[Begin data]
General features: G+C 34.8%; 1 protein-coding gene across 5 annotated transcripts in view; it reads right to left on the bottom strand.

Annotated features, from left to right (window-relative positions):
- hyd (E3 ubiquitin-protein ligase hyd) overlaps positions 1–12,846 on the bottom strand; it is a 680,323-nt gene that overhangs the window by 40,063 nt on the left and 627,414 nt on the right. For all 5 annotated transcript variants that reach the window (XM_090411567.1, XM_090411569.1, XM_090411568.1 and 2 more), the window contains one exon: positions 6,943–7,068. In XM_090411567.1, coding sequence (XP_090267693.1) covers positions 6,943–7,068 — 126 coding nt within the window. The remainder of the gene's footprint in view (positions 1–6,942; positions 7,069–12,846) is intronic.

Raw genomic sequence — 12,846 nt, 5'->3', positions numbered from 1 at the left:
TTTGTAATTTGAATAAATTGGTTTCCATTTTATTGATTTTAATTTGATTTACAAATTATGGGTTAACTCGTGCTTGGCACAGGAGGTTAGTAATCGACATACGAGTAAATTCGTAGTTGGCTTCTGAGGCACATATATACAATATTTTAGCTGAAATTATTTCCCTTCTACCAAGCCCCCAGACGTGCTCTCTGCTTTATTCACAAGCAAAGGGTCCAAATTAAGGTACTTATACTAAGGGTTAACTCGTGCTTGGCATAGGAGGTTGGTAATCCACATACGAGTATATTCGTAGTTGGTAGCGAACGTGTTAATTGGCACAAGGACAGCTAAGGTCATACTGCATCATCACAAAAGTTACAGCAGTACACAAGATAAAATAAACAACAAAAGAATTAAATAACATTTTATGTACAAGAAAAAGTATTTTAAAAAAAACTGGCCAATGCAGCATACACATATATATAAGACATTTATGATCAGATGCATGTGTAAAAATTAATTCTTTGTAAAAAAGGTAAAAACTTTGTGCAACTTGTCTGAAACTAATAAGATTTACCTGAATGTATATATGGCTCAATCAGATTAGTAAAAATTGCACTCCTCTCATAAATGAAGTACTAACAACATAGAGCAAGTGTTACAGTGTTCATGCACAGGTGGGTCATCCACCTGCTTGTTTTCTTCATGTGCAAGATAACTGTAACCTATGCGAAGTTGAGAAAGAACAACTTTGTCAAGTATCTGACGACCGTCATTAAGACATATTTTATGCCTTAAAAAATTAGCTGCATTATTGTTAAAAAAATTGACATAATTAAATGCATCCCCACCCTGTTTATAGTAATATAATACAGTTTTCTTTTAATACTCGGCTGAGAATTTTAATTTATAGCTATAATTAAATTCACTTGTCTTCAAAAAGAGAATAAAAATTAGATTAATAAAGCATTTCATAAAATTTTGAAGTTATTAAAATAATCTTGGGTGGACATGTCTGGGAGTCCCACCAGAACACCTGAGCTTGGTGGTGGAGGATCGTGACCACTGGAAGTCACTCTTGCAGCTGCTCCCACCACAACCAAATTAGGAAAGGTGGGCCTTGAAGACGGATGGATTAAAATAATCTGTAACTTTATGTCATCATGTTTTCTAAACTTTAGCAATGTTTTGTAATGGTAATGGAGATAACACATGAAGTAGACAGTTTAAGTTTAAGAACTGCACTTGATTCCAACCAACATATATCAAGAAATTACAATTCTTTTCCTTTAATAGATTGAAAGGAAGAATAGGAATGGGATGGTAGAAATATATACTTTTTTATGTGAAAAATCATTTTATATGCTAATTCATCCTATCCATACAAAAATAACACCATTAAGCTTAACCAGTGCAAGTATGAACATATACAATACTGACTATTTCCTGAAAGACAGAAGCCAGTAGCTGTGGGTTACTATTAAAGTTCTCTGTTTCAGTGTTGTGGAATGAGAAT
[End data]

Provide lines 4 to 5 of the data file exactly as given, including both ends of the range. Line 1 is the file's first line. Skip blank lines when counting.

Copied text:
Raw genomic sequence — 12,846 nt, 5'->3', positions numbered from 1 at the left:
TTTGTAATTTGAATAAATTGGTTTCCATTTTATTGATTTTAATTTGATTTACAAATTATGGGTTAACTCGTGCTTGGCACAGGAGGTTAGTAATCGACATACGAGTAAATTCGTAGTTGGCTTCTGAGGCACATATATACAATATTTTAGCTGAAATTATTTCCCTTCTACCAAGCCCCCAGACGTGCTCTCTGCTTTATTCACAAGCAAAGGGTCCAAATTAAGGTACTTATACTAAGGGTTAACTCGTGCTTGGCATAGGAGGTTGGTAATCCACATACGAGTATATTCGTAGTTGGTAGCGAACGTGTTAATTGGCACAAGGACAGCTAAGGTCATACTGCATCATCACAAAAGTTACAGCAGTACACAAGATAAAATAAACAACAAAAGAATTAAATAACATTTTATGTACAAGAAAAAGTATTTTAAAAAAAACTGGCCAATGCAGCATACACATATATATAAGACATTTATGATCAGATGCATGTGTAAAAATTAATTCTTTGTAAAAAAGGTAAAAACTTTGTGCAACTTGTCTGAAACTAATAAGATTTACCTGAATGTATATATGGCTCAATCAGATTAGTAAAAATTGCACTCCTCTCATAAATGAAGTACTAACAACATAGAGCAAGTGTTACAGTGTTCATGCACAGGTGGGTCATCCACCTGCTTGTTTTCTTCATGTGCAAGATAACTGTAACCTATGCGAAGTTGAGAAAGAACAACTTTGTCAAGTATCTGACGACCGTCATTAAGACATATTTTATGCCTTAAAAAATTAGCTGCATTATTGTTAAAAAAATTGACATAATTAAATGCATCCCCACCCTGTTTATAGTAATATAATACAGTTTTCTTTTAATACTCGGCTGAGAATTTTAATTTATAGCTATAATTAAATTCACTTGTCTTCAAAAAGAGAATAAAAATTAGATTAATAAAGCATTTCATAAAATTTTGAAGTTATTAAAATAATCTTGGGTGGACATGTCTGGGAGTCCCACCAGAACACCTGAGCTTGGTGGTGGAGGATCGTGACCACTGGAAGTCACTCTTGCAGCTGCTCCCACCACAACCAAATTAGGAAAGGTGGGCCTTGAAGACGGATGGATTAAAATAATCTGTAACTTTATGTCATCATGTTTTCTAAACTTTAGCAATGTTTTGTAATGGTAATGGAGATAACACATGAAGTAGACAGTTTAAGTTTAAGAACTGCACTTGATTCCAACCAACATATATCAAGAAATTACAATTCTTTTCCTTTAATAGATTGAAAGGAAGAATAGGAATGGGATGGTAGAAATATATACTTTTTTATGTGAAAAATCATTTTATATGCTAATTCATCCTATCCATACAAAAATAACACCATTAAGCTTAACCAGTGCAAGTATGAACATATACAATACTGACTATTTCCTGAAAGACAGAAGCCAGTAGCTGTGGGTTACTATTAAAGTTCTCTGTTTCAGTGTTGTGGAATGAGAAT